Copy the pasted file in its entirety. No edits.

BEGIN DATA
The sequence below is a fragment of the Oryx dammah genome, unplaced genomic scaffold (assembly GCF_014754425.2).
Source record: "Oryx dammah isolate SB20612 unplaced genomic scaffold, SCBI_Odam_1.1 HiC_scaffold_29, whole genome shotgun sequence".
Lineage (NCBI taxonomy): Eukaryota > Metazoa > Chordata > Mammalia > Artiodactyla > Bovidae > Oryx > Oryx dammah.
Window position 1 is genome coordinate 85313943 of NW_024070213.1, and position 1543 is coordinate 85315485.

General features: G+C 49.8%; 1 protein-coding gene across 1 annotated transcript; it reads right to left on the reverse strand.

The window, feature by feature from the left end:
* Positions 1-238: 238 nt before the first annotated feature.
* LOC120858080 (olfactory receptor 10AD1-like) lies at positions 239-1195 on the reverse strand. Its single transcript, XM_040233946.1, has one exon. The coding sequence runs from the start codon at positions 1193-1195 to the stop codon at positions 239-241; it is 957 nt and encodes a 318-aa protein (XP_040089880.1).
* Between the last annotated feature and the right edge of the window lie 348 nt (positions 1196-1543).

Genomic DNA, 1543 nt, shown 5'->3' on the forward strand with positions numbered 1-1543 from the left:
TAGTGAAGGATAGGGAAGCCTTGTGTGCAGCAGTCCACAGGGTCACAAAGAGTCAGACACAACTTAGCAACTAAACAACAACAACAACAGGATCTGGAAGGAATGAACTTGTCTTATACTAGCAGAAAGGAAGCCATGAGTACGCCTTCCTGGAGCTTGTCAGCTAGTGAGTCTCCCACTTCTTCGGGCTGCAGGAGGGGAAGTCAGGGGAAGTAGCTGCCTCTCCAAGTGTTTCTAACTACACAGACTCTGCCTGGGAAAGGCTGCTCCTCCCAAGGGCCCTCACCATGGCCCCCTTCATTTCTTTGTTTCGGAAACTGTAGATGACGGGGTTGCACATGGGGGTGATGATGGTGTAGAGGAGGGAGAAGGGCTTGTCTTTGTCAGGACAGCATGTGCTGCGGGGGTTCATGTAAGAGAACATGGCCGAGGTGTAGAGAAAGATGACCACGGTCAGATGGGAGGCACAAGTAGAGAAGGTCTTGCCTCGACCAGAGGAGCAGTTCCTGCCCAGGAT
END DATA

The sequence below is a fragment of the Oryx dammah genome, unplaced genomic scaffold (assembly GCF_014754425.2).
Source record: "Oryx dammah isolate SB20612 unplaced genomic scaffold, SCBI_Odam_1.1 HiC_scaffold_29, whole genome shotgun sequence".
Lineage (NCBI taxonomy): Eukaryota > Metazoa > Chordata > Mammalia > Artiodactyla > Bovidae > Oryx > Oryx dammah.
Window position 1 is genome coordinate 85313943 of NW_024070213.1, and position 1543 is coordinate 85315485.

General features: G+C 49.8%; 1 protein-coding gene across 1 annotated transcript; it reads right to left on the reverse strand.

The window, feature by feature from the left end:
* Positions 1-238: 238 nt before the first annotated feature.
* LOC120858080 (olfactory receptor 10AD1-like) lies at positions 239-1195 on the reverse strand. Its single transcript, XM_040233946.1, has one exon. The coding sequence runs from the start codon at positions 1193-1195 to the stop codon at positions 239-241; it is 957 nt and encodes a 318-aa protein (XP_040089880.1).
* Between the last annotated feature and the right edge of the window lie 348 nt (positions 1196-1543).

Genomic DNA, 1543 nt, shown 5'->3' on the forward strand with positions numbered 1-1543 from the left:
TAGTGAAGGATAGGGAAGCCTTGTGTGCAGCAGTCCACAGGGTCACAAAGAGTCAGACACAACTTAGCAACTAAACAACAACAACAACAGGATCTGGAAGGAATGAACTTGTCTTATACTAGCAGAAAGGAAGCCATGAGTACGCCTTCCTGGAGCTTGTCAGCTAGTGAGTCTCCCACTTCTTCGGGCTGCAGGAGGGGAAGTCAGGGGAAGTAGCTGCCTCTCCAAGTGTTTCTAACTACACAGACTCTGCCTGGGAAAGGCTGCTCCTCCCAAGGGCCCTCACCATGGCCCCCTTCATTTCTTTGTTTCGGAAACTGTAGATGACGGGGTTGCACATGGGGGTGATGATGGTGTAGAGGAGGGAGAAGGGCTTGTCTTTGTCAGGACAGCATGTGCTGCGGGGGTTCATGTAAGAGAACATGGCCGAGGTGTAGAGAAAGATGACCACGGTCAGATGGGAGGCACAAGTAGAGAAGGTCTTGCCTCGACCAGAGGAGCAGTTCCTGCCCAGGAT